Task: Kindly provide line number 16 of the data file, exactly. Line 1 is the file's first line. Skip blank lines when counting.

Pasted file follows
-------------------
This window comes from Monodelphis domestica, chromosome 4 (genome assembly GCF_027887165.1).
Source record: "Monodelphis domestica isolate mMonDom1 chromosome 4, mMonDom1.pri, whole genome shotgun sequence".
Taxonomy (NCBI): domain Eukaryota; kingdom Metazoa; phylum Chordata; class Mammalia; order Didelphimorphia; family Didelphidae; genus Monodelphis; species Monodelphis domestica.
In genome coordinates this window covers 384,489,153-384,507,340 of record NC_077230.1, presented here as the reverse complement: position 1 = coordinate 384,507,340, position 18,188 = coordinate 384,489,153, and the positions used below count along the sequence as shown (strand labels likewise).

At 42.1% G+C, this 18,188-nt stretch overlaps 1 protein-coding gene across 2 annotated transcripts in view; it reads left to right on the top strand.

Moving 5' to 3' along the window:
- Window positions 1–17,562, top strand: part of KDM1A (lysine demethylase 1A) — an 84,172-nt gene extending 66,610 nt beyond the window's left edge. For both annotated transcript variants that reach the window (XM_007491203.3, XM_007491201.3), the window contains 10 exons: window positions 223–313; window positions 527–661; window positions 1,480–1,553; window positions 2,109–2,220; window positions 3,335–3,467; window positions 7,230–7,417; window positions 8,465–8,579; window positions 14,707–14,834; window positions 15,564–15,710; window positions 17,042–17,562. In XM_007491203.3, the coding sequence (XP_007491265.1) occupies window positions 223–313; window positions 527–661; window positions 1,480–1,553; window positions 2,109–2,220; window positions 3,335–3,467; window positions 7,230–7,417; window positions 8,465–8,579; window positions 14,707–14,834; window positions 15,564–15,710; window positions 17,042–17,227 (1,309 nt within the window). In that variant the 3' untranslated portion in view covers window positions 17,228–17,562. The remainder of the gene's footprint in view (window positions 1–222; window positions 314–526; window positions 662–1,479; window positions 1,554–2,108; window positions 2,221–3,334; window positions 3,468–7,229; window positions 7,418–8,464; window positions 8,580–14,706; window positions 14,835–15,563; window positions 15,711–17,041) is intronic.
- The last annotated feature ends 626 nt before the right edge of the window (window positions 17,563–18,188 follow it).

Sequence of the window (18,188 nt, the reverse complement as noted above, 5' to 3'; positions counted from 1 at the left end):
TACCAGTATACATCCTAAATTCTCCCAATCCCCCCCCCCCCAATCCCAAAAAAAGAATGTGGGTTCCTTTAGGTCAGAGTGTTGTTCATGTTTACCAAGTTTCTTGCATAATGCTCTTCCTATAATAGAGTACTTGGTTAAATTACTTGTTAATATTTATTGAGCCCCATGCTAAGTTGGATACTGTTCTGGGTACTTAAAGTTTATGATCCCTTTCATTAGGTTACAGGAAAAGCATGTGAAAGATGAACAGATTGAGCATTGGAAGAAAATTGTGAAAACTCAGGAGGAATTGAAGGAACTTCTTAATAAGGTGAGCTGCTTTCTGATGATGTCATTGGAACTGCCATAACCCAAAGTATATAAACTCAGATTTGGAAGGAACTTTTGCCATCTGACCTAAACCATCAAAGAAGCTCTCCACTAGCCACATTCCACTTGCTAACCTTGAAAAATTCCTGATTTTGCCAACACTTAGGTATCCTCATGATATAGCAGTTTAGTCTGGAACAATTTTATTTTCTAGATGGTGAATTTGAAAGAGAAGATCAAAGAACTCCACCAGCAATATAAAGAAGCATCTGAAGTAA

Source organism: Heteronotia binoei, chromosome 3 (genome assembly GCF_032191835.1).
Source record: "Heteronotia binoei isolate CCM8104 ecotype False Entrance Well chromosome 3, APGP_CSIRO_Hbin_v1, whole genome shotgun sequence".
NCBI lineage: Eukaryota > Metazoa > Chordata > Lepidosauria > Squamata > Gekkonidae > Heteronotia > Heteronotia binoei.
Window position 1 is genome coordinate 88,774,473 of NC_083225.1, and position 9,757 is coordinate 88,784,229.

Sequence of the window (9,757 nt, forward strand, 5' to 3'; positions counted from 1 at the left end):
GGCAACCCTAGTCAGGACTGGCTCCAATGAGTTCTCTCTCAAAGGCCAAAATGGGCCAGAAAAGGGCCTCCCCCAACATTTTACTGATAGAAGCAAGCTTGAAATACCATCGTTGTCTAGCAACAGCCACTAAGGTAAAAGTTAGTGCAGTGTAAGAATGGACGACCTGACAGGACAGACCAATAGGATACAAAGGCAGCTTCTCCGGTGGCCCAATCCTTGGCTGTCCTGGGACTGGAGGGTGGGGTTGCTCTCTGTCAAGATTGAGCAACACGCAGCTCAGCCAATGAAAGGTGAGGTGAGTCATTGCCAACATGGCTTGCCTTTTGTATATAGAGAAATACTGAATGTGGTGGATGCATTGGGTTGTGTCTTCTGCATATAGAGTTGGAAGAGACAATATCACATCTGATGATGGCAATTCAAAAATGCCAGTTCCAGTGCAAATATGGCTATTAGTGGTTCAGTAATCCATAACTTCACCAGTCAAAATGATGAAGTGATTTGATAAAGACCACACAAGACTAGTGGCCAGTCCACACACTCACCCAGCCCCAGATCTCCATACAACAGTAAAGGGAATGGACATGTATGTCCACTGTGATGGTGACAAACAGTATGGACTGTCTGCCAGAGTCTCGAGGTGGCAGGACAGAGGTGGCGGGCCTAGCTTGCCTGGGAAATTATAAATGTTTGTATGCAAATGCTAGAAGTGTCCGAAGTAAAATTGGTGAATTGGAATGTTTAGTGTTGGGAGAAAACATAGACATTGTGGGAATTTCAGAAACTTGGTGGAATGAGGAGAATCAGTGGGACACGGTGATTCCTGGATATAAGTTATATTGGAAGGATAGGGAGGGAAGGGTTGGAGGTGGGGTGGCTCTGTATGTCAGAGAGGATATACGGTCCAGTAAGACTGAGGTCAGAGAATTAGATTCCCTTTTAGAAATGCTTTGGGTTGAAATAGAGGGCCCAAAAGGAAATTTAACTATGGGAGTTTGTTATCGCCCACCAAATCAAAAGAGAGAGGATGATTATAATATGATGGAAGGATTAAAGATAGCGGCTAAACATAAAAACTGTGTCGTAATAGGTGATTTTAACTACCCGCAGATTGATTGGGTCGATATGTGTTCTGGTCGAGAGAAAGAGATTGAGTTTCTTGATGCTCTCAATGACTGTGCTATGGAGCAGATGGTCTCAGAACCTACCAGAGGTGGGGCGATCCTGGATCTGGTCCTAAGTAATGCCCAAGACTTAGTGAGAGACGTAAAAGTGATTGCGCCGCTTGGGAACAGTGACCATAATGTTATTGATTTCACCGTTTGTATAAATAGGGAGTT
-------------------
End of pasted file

GGCAACCCTAGTCAGGACTGGCTCCAATGAGTTCTCTCTCAAAGGCCAAAATGGGCCAGAAAAGGGCCTCCCCCAACATTTTACTGATAGAAGCAAGCTTGAAATACCATCGTTGTCTAGCAACAGCCACTAAGGTAAAAGTTAGTGCAGTGTAAGAATGGACGACCTGACAGGACAGACCAATAGGATACAAAGGCAGCTTCTCCGGTGGCCCAATCCTTGGCTGTCCTGGGACTGGAGGGTGGGGTTGCTCTCTGTCAAGATTGAGCAACACGCAGCTCAGCCAATGAAAGGTGAGGTGAGTCATTGCCAACATGGCTTGCCTTTTGTATATAGAGAAATACTGAATGTGGTGGATGCATTGGGTTGTGTCTTCTGCATATAGAGTTGGAAGAGACAATATCACATCTGATGATGGCAATTCAAAAATGCCAGTTCCAGTGCAAATATGGCTATTAGTGGTTCAGTAATCCATAACTTCACCAGTCAAAATGATGAAGTGATTTGATAAAGACCACACAAGACTAGTGGCCAGTCCACACACTCACCCAGCCCCAGATCTCCATACAACAGTAAAGGGAATGGACATGTATGTCCACTGTGATGGTGACAAACAGTATGGACTGTCTGCCAGAGTCTCGAGGTGGCAGGACAGAGGTGGCGGGCCTAGCTTGCCTGGGAAATTATAAATGTTTGTATGCAAATGCTAGAAGTGTCCGAAGTAAAATTGGTGAATTGGAATGTTTAGTGTTGGGAGAAAACATAGACATTGTGGGAATTTCAGAAACTTGGTGGAATGAGGAGAATCAGTGGGACACGGTGATTCCTGGATATAAGTTATATTGGAAGGATAGGGAGGGAAGGGTTGGAGGTGGGGTGGCTCTGTATGTCAGAGAGGATATACGGTCCAGTAAGACTGAGGTCAGAGAATTAGATTCCCTTTTAGAAATGCTTTGGGTTGAAATAGAGGGCCCAAAAGGAAATTTAACTATGGGAGTTTGTTATCGCCCACCAAATCAAAAGAGAGAGGATGATTATAATATGATGGAAGGATTAAAGATAGCGGCTAAACATAAAAACTGTGTCGTAATAGGTGATTTTAACTACCCGCAGATTGATTGGGTCGATATGTGTTCTGGTCGAGAGAAAGAGATTGAGTTTCTTGATGCTCTCAATGACTGTGCTATGGAGCAGATGGTCTCAGAACCTACCAGAGGTGGGGCGATCCTGGATCTGGTCCTAAGTAATGCCCAAGACTTAGTGAGAGACGTAAAAGTGATTGCGCCGCTTGGGAACAGTGACCATAATGTTATTGATTTCACCGTTTGTATAAATAGGGAGTT